3 accessibility testing tools for Android

Doug Stevenson
Jun 24 · 6 min read

The Web Accessibility Content Guidelines (WCAG) 2.1 recommendations explain the success criteria for making web and mobile apps accessible to people with disabilities. The guidelines are pretty straightforward, but can be difficult to eyeball, as they make very specific requirements about the visual qualities of text and other on-screen elements. As someone without any recognized disabilities, I find it difficult to spot potential problems on my own, so it’s helpful to use tools to point out where they occur.

If you don’t know if your app is WCAG compliant, it probably isn’t. Here are three tools that help you get there. Note that these tools do not certify an app for WCAG compliance — they merely help spot certain issues that are possible to assess using Android APIs.

  • Google — Accessibility Scanner (Play Store)
  • Deque Systems — Accessibility Engine (axe) for Android (Play Store, web)
  • Microsoft — Accessibility Insights for Android Service (web, GitHub)

These tools require only an installed APK to test on. There are other tools that take a more programmatic approach to testing during development (such as Espresso’s accessibility checking), but I won’t cover those here.

The tools provided by Google and Deque are very similar in that they are both provided as Android apps available as Google Play store downloads. They are easy for anyone to use, even without Android development experience.

The Microsoft tool is primarily operated as a desktop app (not an Android app like the other two), and requires Android development tools to use. If you are not comfortable with Android app development tools, I would skip it entirely, as it won’t be easy to set up and use.

One important note about all of these tools: they make use of the Android Accessibility Service APIs, which require rather intrusive permissions. In order to operate, they will ask you for permissions to read your screen and keyboard input like this:

Screenshot of an Android accessibility permission request
Screenshot of an Android accessibility permission request

Granting this type of permission to a malicious or broken app can lead to security issues, so I strongly recommend using these types of accessibility tools only on emulators or devices dedicated for development. If you don’t trust any of these tools and their developers explicitly, simply do not use them at all.

Google’s Accessibility Scanner vs. Deque’s Accessibility Engine

Since Google’s and Deque’s tools are both operated the same way, I’ll compare them with each other. When active, they will each provide a floating, movable button on screen, visible all the time. Pressing this button will activate the tool on the current screen, providing some diagnostics.

Deque’s app provides a few of its own sample screens that are intentionally populated with some WCAG accessibility violations that will trigger its rules for demonstration purposes. After enabling the scanner, it shows a menu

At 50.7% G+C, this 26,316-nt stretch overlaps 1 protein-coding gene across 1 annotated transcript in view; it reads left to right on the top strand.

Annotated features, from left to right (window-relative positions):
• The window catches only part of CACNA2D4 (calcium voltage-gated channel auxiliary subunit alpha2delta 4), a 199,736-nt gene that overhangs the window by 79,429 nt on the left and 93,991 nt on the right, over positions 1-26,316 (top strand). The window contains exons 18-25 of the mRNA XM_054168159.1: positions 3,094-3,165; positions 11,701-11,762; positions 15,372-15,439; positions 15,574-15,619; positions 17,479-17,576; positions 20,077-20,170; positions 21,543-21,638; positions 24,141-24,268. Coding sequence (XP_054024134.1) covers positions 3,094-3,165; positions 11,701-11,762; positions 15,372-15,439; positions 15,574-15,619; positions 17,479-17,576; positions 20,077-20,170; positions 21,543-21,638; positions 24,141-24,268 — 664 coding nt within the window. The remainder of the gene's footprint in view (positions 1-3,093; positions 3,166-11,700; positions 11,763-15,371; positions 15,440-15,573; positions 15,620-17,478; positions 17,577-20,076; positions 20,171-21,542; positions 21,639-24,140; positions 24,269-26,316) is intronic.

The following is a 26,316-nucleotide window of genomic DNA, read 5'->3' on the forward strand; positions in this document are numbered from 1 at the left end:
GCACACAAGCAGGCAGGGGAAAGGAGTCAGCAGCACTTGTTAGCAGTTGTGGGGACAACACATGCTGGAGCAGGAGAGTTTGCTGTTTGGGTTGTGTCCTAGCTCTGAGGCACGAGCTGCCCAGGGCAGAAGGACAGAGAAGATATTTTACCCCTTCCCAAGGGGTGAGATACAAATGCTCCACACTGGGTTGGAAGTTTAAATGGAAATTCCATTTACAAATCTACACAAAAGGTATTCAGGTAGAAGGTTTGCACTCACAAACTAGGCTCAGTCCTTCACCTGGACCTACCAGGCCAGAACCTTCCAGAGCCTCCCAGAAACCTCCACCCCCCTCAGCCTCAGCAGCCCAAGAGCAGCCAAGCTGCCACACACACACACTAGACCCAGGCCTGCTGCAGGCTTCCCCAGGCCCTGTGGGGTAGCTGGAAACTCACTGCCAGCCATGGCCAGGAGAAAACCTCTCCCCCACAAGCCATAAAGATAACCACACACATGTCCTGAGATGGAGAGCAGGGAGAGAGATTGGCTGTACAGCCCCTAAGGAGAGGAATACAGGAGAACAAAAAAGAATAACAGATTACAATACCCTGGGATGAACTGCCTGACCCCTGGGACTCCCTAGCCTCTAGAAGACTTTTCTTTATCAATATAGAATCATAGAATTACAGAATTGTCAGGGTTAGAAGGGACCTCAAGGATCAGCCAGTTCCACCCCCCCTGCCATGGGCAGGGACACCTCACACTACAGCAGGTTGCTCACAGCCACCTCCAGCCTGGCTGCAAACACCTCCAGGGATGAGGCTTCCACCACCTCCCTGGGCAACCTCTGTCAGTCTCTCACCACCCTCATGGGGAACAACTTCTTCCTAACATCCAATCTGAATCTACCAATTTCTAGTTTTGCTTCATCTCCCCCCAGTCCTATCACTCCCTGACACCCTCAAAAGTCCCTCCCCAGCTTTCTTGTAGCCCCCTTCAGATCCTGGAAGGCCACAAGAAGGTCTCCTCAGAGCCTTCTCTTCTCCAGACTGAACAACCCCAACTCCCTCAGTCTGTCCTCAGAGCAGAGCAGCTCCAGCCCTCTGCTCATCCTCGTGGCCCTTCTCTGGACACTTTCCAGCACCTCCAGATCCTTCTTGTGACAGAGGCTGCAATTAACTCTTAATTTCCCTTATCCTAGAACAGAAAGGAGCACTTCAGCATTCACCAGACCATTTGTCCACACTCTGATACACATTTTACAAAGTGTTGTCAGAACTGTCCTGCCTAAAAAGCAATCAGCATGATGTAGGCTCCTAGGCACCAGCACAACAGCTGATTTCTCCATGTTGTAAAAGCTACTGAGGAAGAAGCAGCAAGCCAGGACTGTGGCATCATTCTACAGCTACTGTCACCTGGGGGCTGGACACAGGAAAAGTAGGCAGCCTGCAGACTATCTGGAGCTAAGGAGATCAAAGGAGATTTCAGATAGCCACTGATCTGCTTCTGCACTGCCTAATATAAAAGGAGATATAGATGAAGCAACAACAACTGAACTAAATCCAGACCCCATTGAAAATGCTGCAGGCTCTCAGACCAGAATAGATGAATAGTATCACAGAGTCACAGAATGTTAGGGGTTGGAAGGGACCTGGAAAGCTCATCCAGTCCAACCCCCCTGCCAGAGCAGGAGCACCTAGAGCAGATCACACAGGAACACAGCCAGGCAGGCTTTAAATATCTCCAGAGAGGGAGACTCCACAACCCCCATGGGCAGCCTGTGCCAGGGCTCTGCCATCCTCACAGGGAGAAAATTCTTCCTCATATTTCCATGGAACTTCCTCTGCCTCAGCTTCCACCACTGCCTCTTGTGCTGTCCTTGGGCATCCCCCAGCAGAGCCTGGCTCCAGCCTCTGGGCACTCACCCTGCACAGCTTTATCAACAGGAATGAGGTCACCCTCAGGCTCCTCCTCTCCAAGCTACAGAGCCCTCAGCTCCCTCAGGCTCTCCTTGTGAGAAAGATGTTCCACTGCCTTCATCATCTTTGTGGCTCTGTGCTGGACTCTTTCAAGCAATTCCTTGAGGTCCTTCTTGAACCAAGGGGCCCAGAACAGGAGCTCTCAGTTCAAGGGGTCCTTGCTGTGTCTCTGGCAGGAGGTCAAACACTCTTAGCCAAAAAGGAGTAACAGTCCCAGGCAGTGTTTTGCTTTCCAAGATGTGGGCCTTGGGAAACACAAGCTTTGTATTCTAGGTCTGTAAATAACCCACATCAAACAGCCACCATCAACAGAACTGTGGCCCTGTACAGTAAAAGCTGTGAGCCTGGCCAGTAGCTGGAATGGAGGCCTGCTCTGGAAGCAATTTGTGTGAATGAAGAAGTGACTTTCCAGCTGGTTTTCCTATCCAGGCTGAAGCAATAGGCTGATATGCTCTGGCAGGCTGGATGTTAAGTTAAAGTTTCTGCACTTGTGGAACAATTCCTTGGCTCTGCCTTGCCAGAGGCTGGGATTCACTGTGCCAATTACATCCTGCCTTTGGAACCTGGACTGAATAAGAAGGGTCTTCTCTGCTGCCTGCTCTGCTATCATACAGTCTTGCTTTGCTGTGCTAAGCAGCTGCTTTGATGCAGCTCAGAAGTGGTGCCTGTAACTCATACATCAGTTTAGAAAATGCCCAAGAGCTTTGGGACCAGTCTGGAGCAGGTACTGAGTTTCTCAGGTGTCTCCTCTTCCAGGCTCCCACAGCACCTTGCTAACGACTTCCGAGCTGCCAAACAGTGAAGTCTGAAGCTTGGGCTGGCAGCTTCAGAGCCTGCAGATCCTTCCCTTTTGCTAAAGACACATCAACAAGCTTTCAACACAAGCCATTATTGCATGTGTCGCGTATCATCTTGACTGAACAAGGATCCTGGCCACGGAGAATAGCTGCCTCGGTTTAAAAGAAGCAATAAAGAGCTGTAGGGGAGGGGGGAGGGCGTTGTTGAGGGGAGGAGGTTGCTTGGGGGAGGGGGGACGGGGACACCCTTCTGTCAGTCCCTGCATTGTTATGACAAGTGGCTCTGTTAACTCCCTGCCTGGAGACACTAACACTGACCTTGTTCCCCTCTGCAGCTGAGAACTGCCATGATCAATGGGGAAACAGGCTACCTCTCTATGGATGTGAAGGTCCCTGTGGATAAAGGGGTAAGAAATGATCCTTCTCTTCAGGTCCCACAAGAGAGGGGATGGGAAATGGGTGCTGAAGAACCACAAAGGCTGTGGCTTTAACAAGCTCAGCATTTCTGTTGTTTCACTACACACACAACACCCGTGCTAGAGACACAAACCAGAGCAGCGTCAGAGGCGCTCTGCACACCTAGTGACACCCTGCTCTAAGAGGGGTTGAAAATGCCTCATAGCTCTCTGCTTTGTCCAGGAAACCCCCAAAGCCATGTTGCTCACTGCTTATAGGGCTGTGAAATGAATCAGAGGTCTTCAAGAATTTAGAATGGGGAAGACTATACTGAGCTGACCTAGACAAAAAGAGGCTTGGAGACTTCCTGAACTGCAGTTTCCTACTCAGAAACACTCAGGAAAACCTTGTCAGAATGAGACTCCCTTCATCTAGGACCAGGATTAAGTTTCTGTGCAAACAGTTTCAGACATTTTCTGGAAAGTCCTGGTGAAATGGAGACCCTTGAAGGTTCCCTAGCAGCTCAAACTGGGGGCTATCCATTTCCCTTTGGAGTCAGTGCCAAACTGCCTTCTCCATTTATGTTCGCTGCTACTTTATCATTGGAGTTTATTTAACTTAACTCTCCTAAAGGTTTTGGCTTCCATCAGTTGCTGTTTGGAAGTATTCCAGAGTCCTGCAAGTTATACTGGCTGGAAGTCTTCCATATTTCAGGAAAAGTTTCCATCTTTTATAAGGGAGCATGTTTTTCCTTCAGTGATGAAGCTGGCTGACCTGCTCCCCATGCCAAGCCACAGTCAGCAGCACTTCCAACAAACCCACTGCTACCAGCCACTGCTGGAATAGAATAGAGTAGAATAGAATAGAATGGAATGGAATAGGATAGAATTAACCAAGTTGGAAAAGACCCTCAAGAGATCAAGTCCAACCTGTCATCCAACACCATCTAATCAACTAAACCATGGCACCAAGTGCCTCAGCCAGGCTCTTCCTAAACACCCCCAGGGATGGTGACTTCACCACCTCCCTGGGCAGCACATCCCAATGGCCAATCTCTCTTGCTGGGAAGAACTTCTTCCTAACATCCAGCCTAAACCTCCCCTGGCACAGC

Screenshot of the Deque app menu
Screenshot of the Deque app menu

Deque will dutifully spot the accessibility violation that it staged on its own screen:

Screenshot of Deque’s app finding a contrast violation
Screenshot of Deque’s app finding a contrast violation

It’s kind of difficult to see, based on the way it’s highlighting the element, but it’s saying that the text “Color Contrast example” doesn’t have enough contrast, according to the WCAG. Now I’ll run Google’s tool on the same screen:

Screenshot of Google finding contrast violations
Screenshot of Google finding contrast violations

It’s interesting to note that Google found 5 violations on 4 UI elements.

Deque considers the second instance of “Color Contrast example” to be “incomplete”. But, by default, Google flags them both equally if they’re measured with a contrast ratio anywhere below 4.5:1. This threshold can be configured in the app’s settings.

Google flags the red text “Critical” also as a contrast violation. If you click the element, you’ll get a more detailed analysis:

Screenshot of more details about a contrast violation
Screenshot of more details about a contrast violation

To me, this is much more helpful information than Deque provides. It gives the computed contrast ratio, as well as the specific colors it found in the view that it used to make the computation. It also provides a “Learn more” link with every violation so you can read very detailed information about why this is a problem, and what you can do to fix it. It even provides a link to a contrast ratio calculator so you can experiment easily:

Screenshot of contrast-ratio.com
Screenshot of contrast-ratio.com

Also on that screen, Google flagged the text “Reason it’s an issue” because it’s identical to another label below it on the same screen: